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Ferns not doing at all well in metal trough - why?

Hi, I am trying to work out why the ferns in the metal trough shown are doing so badly.  The bracken type one on the left in the trough is much the same age, and used to be almost the same size, as the one in the pot.  This is the third year in the trough, and it and the other fern at the far end have both declined steadily since they went in - unlike all my other ferns which are magnificent.  All are about fifteen years old now.  I don't think it is heat, which I know can be a problem for metal containers, as this is a very shady corner only getting sun first thing in the morning, and I water conscientiously - in fact it got waterlogged last year (weight of soil and water squashing the drainage holes I guess) and we had to make holes along the front to drain it.  Does metal affect pH or something like that? Thanks for any insights!



  • Ladybird4Ladybird4 Posts: 36,822

    Whatever the reason, your ferns do not like the container so I would remove them and put them into other pots.

    Last edited: 06 May 2017 13:21:49

    Cacoethes: An irresistible urge to do something inadvisable
  • LoxleyLoxley Posts: 5,399

    Could it be the drainage then?

    Hoik the lot out, make bigger drainage holes and add a layer of stones and gravel with voids for drainage. Replace the existing with new soil-based compost. I would put your ferns somewhere sheltered and unobtrusive to see if they recover and plant new ones or something different.

    Last edited: 06 May 2017 13:22:21

  • Yeah for sure they need moving.  But I'd like to know what's going on, for future reference!  I think if I have to empty that thing it's going in the bin, I'm not going to reuse it.  Time to lay out on a decent stone trough I suppose, or maybe experiment with hypertufa. 

  • LoxleyLoxley Posts: 5,399

    Oh, can I buy it off you? How much do you want for it Sarah? :)

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  • RedwingRedwing Posts: 1,439

    I have a metal trough like yours too.  When I reclaimed it I placed it on bricks to assist drainage, after drilling holes in the bottom.  It also stops it rotting so quickly having it propped up on bricks.  Before I filled mine I lined it with polystyrene in the bottom and insulating floor underlay on the sides to stop it getting too cold in the winter and too hot in the summer.  That's just what I did; maybe the drainage in yours isn't so good or extremes of temperature too great. I don't think the metal will affect the ph.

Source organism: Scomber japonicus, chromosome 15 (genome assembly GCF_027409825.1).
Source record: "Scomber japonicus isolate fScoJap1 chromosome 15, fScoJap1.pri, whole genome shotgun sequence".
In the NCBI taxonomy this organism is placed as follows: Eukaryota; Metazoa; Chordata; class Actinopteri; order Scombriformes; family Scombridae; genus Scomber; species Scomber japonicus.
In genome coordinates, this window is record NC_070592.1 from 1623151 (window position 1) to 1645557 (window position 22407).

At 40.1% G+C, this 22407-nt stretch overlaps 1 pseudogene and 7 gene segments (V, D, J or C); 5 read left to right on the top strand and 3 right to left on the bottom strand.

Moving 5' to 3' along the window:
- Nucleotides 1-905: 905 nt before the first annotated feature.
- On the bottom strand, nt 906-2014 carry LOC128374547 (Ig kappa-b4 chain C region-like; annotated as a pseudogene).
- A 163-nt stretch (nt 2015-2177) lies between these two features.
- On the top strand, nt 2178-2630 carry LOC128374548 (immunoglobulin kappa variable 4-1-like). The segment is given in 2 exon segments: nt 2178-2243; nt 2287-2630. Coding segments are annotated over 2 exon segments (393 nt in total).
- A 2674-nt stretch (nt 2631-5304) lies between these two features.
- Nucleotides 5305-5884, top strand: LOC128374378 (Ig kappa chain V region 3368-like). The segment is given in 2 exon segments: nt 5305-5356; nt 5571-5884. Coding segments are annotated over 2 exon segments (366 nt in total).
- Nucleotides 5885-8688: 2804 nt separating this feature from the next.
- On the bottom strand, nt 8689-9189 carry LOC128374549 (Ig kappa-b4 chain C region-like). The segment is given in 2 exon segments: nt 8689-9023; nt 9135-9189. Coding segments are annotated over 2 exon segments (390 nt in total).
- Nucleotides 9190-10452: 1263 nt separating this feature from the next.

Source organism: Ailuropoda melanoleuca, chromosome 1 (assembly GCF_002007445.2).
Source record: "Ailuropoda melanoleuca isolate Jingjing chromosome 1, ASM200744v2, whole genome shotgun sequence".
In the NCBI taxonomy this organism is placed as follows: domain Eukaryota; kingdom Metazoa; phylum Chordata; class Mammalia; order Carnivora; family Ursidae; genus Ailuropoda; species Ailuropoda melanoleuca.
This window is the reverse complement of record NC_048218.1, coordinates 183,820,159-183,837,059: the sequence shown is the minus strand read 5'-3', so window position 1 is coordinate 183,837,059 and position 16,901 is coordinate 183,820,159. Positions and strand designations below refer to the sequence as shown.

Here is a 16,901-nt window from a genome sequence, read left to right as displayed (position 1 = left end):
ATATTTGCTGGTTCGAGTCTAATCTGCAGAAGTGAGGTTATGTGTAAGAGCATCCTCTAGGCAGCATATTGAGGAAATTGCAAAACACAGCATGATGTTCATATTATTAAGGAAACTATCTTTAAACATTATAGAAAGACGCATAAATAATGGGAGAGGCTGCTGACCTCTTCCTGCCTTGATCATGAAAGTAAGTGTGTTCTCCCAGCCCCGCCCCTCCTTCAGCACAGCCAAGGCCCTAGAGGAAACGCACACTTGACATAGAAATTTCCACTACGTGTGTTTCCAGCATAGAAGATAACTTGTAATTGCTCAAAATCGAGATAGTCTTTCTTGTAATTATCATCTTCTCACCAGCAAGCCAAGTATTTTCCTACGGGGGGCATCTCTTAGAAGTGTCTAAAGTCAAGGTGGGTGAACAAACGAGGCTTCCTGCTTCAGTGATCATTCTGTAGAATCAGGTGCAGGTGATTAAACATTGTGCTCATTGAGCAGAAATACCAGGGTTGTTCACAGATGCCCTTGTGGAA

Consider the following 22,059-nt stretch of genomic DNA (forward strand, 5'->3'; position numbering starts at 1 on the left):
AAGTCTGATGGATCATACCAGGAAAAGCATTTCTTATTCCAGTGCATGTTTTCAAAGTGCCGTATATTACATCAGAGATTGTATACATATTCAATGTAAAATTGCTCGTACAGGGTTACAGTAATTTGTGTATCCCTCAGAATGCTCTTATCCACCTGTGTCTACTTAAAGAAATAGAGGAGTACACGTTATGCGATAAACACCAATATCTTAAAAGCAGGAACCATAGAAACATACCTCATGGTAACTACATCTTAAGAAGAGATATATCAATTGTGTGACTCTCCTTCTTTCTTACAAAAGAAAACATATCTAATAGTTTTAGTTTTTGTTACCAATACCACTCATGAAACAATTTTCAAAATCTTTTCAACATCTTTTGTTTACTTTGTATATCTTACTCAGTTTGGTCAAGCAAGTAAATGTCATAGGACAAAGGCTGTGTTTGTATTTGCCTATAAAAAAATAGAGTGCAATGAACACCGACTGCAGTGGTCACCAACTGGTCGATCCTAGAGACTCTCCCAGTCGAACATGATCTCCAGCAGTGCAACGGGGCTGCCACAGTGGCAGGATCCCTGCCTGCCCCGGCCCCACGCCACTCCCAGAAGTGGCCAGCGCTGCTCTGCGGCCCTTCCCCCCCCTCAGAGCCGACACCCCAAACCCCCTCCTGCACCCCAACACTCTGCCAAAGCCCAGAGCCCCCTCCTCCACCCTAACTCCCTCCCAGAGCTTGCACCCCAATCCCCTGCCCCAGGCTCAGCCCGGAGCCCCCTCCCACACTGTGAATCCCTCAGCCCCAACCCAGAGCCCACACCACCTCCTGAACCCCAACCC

Based in Sussex, I garden to encourage as many birds to my garden as possible.
  • Thanks folks.  The drainage does seem the most likely problem - I should have done what Redwing did, but too late now.  WillDB you wouldn't want it, really, it is rusting through the drainage holes, which were not made with any kind of finesse, the base has clearly been squashed flat, and it also buckled a bit with the weight of earth as it was being filled. And shipping would be a nightmare.  It's sold as a plant container, so I expected the drainage holes in the bottom to be up to the job; it should be constructed to stand up to being full of wet soil surely.  I looked at stone troughs that size last night, we're talking at least £250 and another £50 if you want them to carry it into the garden and put it in the right place. The next one might have to be wood.  

  • FairygirlFairygirl Posts: 53,918

    I did the same as Redwing when I grew plants in my metal troughs, even though we don't have excessive heat. For shade loving plants it's easier as the containers don't heat up too much. Drainage holes have to be substantial though, with a good layer of gravel in the bottom, and some feet or bricks  to keep it off the ground.

    If you have some timber, you can make containers quite easily. Many people use pallets as well image

    It's a place where beautiful isn't enough of a word....

    I live in west central Scotland - not where that photo is...
  • raisingirlraisingirl Posts: 6,889

    I have two big metal pots. I bought them years ago, thinking they'd be good for growing veg but found that most plants don't thrive in them. My guess is it's the summer heat rather than the cold. One big bonus is that slugs don't touch anything in them image. Anyhoo, despite lining them, the bottoms eventually rusted out, so both are now half buried in soil and both are now permanently planted with agapanthus which seem to really like having their roots cooked. 

    Rather than bin it, I'd recommend you recycle it (possibly by cutting the bottom out to improve drainage to the max) as a container for something that likes it really hot.

    “It's still magic even if you know how it's done.” 
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